The regulation of the schools was nonsense; “one day a Government inspector did, indeed, visit the school, but beyond measuring the dimensions of the schoolroom to see whether each girl had her right number of cubic feet of air, he did nothing; he had no power to do more.” I must say, Mrs Creevy’s watchword that you do what the parents want and that’s the most important thing in private education was certainly not my experience of going to a private school. If a parent went to my headmaster and quibbled with the way their son was being taught, he’d simply have recommended them to withdraw him from the school!
One final note of interest: I saw that the unfrocked Mr Tallboys, homeless on Trafalgar Square, sang (to the tune of Deutschland über Alles) “Keep the Aspidistra Flying” which would of course go on to be the name of Orwell’s next novel.
I know it’s a cliché, but this book really is the archetypal curate’s egg. The opening chapter is so full of brilliant observations and terrific characterisations, that you can’t wait for the next page. Similarly, the sequence where Dorothy is shacked up at the abominable Creevy’s makes your heckles rise with its injustice. The reader is very concerned about Dorothy’s wellbeing; we really want her to do well, to rise above all the things that have gone wrong for her and to create a happy and successful future. So when it looks like that’s not going to happen, it’s genuinely disappointing; but on reflection, all other outcomes would be artificial. I still feel that the hop-picking episode was written just because Orwell had had the experience and wanted to write about it; and the dramatext-style chapter three just seems totally unsatisfactory.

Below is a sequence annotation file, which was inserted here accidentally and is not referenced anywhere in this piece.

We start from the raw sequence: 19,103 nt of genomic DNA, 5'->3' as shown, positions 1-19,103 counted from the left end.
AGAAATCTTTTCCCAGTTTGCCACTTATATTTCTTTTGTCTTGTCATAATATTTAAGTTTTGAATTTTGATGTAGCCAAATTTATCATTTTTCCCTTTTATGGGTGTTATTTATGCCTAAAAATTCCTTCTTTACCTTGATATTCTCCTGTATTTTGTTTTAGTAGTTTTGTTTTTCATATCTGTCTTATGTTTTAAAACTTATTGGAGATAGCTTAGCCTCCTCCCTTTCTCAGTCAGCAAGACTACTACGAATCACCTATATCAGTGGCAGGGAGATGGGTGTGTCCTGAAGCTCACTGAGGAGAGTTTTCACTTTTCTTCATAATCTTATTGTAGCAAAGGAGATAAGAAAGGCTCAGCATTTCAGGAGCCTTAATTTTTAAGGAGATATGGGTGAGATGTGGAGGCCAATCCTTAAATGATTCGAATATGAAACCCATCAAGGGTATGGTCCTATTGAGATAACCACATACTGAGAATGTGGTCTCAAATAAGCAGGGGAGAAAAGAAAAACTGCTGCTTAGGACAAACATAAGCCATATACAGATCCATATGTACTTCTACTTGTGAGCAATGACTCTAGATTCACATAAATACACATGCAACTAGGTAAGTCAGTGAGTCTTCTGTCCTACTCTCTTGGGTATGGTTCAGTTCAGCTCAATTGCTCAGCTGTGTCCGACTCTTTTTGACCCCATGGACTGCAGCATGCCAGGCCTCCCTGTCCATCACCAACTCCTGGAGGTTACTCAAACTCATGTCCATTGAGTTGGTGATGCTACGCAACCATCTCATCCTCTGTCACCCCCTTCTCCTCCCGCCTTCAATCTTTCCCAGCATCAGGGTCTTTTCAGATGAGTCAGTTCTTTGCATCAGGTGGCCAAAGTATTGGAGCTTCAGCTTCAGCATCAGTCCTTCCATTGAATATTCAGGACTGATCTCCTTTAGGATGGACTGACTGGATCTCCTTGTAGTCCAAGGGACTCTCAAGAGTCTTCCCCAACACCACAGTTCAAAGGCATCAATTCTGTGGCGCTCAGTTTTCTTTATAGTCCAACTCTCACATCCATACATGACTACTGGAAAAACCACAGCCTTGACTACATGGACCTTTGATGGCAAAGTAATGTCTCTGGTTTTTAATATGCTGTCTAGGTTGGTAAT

Nevertheless, I enjoyed the book very much and would certainly recommend it. Next in my George Orwell Challenge comes his third novel, Keep the Aspidistra Flying. I read this as a teenager – or maybe in my young 20s – but I have absolutely no memory of it. So it will be like reading a brand new book! I’ll read it over the next month or so and then write down my thoughts as usual. In the meantime, thanks for reading and I hope you enjoy the book.